Immigrant soldiers and families merit respect

Immigrant soldiers and families merit respect – Full Article from The Daily Cardinal
By: Matt Jividen /The Daily CardinalImmigrant soldiers killed during duty recieve little respect in that their family members can be deported.…I recently heard someone on TV say, “This isn’t your grandfather’s Army.” I believe everything I hear on TV, but just to flesh this out, the army my grandfather helped to comprise was segregated.

In this article, Matt Jividen seeks to explain that we must give respect to the families of those immigrants whose children are now fighting for our country. These “anchor babies”, as the anti-immigrant crowd like to call them, are over in Iraq being killed in the name of America. I guess this fact escapes these anti-immigrants.

Today’s military is primarily composed of kids from poor rural areas (about 44 percent) and kids from impoverished inner-city areas, but one of the fastest growing contingencies in the U.S. Army are the immigrant soldiers. Official statistics show that more than 68,000 foreign-born individuals are serving in the U.S. military and figures from the National Center for Immigration Law show that one in 10 U.S. soldiers who died in Iraq were immigrants. Many of these soldiers have relatives in the U.S. who are not legal residents.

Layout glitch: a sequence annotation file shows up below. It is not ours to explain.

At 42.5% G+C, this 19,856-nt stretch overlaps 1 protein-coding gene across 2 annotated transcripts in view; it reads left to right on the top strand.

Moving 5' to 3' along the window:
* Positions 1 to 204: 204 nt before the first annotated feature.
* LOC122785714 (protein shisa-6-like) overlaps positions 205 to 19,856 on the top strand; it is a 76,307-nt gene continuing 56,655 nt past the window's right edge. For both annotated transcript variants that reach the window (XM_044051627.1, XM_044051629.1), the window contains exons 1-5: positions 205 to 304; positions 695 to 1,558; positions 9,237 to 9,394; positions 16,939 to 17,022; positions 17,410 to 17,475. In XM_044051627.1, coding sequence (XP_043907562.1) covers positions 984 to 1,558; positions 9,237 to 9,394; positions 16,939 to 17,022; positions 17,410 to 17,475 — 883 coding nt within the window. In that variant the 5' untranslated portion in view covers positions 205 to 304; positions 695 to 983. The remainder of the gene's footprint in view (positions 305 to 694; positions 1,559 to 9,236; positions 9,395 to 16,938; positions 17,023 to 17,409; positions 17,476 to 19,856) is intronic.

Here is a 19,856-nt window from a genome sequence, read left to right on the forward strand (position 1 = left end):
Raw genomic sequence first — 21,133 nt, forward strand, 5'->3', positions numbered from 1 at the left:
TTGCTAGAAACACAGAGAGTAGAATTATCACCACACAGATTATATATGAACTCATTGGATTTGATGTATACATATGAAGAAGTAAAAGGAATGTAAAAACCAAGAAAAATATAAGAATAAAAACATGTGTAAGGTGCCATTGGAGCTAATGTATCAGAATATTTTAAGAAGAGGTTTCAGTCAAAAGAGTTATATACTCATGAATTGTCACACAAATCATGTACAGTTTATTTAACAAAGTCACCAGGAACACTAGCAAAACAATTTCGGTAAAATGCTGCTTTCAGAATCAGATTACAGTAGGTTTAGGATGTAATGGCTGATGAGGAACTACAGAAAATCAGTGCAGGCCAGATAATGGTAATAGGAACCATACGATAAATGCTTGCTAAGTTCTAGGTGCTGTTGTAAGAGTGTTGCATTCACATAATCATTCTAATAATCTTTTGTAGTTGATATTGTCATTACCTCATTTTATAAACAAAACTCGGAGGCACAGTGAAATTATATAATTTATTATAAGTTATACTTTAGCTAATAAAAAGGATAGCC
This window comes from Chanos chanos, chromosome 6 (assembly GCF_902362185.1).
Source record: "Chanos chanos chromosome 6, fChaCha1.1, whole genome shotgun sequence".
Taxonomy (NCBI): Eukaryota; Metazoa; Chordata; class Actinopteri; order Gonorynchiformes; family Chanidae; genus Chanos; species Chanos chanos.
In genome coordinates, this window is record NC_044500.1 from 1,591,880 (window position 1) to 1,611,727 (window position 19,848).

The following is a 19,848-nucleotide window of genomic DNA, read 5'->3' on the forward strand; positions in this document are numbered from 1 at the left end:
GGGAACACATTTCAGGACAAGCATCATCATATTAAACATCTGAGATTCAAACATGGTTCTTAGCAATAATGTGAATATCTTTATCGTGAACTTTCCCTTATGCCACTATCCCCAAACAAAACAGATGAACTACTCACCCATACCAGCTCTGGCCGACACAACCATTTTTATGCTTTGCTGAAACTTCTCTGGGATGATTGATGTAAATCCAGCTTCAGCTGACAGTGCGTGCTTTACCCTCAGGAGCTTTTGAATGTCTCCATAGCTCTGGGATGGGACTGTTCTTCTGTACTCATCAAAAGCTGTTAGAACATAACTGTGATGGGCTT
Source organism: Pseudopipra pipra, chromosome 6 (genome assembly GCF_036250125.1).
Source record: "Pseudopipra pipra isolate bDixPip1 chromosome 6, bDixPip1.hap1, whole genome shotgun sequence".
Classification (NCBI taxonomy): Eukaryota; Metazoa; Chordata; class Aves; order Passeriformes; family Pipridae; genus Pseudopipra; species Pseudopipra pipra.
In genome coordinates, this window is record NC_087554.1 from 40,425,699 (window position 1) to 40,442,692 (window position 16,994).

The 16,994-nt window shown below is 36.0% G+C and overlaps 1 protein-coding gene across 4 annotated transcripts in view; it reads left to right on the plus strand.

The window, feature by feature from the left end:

This article also states that some of our troops are actually “illegal” immigrants.

In addition, one estimate claims that five percent of those presently serving in the United States military are illegal immigrants who joined with false papers. In fact, the first soldier to die in Iraq was Marine Lance Cpl. Jose Gutierrez, an immigrant who illegally entered the United States from Guatemala.

This article furthers the point that many of the anti-immigrants, that like to scream in the face of other human beings, choose to ignore our country’s history. Italian immigrants, like Joey Vento, state “when my grandfather migrated to the United States…” Well, when your grandfather migrated here there was a terrible amount of hostility toward Italians which lasted for some time in this country. Do you want to go back there Joey? These people reminisce of “the good ol’ days” (slavery?) and speak of “the great war.” What’s so great about 70 million people dying – 47 million of them being civilians?

If someone is willing to give their lives to defend our country (ethical arguments about the current engagements aside), he or she, and their families should be treated like U.S. citizens at home. Those related to the individuals who were among the first causalities in the war on terror received an average of $1,185,000 in the way of a settlement. However, if you are the relative of a foreign born soldier who died in Iraq serving in the United States military, you will receive $6,000 and possible deportation. That is right. I will say it again. Deportation.

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